Satellite data that show the global atmospheric temperature has not risen since the late 1990s – 18 years and four months, to be exact
Chicago, IL (PRWEB) May 06, 2015
The Tenth International Conference on Climate Change (#ICCC10) will take place on Thursday, June 11 and Friday, June 12, 2015 at the Washington Court Hotel in Washington, DC. The conference will explore the following important questions:
- Is climate science sufficiently advanced to allow accurate forecasts of future temperatures or weather?
*Are temperatures more likely to cool than warm in the next century?
- Should policies adopted at the height of the global warming scare be repealed and replaced with pro-environment, pro-energy, and pro-jobs policies?
- In short: Given the new science and economics of climate change, isn’t it time for a fresh start to the debate over what, if anything, to do about global warming.
Learn the answers to those questions by joining hundreds of scientists, economists, and policy experts for this conference just two blocks from the Capitol The schedule for the day-and-a-half event, hosted by The Heartland Institute, will feature five news-making keynote addresses, 12 panel discussions, and five award presentations for achievement in climate science and climate communications. (Click here to see a list of previous award winners.)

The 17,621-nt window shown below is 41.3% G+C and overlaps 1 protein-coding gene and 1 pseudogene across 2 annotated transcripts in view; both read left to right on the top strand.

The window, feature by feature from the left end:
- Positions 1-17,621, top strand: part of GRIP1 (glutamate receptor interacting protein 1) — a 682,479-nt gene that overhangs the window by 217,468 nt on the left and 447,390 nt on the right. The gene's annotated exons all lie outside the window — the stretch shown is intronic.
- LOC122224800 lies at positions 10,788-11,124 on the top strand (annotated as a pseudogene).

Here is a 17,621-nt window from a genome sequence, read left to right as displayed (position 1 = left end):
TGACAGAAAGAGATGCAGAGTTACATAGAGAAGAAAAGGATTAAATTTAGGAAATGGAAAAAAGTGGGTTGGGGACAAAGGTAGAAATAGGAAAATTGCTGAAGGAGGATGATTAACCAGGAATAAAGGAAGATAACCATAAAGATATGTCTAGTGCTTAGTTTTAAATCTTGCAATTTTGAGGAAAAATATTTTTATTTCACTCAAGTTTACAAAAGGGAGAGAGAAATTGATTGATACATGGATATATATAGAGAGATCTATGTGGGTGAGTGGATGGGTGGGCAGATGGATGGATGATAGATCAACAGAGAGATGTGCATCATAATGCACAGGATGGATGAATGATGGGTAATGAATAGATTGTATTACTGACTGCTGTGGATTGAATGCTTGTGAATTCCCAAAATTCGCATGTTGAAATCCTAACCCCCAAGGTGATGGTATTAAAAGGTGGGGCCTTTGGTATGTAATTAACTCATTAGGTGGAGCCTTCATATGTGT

Some of the climate data the conference will present and discuss:
- Satellite data that show the global atmospheric temperature has not risen since the late 1990s – 18 years and four months, to be exact – while human carbon dioxide emissions in that time represent 25 percent of all emissions since the dawn of the Industrial Revolution 150 years ago.
- Sea-level rise that has not accelerated beyond the trend that began at the end of the last Ice Age.
- The total amount of polar ice at the two poles is almost unchanged since satellites first measured it in the early 1970s.
Some of the policy questions the conference will explore and discuss:
- Is the rising concentration of carbon dioxide in the atmosphere a net positive or net negative for plant life, animals, and human prosperity?
- What is the cost of restrictions on energy generation and consumption imposed by the Obama administration and the United Nations?
- Is it moral to withhold affordable and reliable energy from poor people living in the U.S. and those in emerging countries?
This event is open to the public. Paid registration is required.
This event is open to all media: print, broadcast, and online. Apply for registration, and use the #ICCC10 hashtag in social media.
For personal responses to inquiries, contact Director of Communications Jim Lakely at jlakely(at)heartland(dot)org or 312/377-4000. You can also call or text Jim Lakely’s cell at 312/731-9364.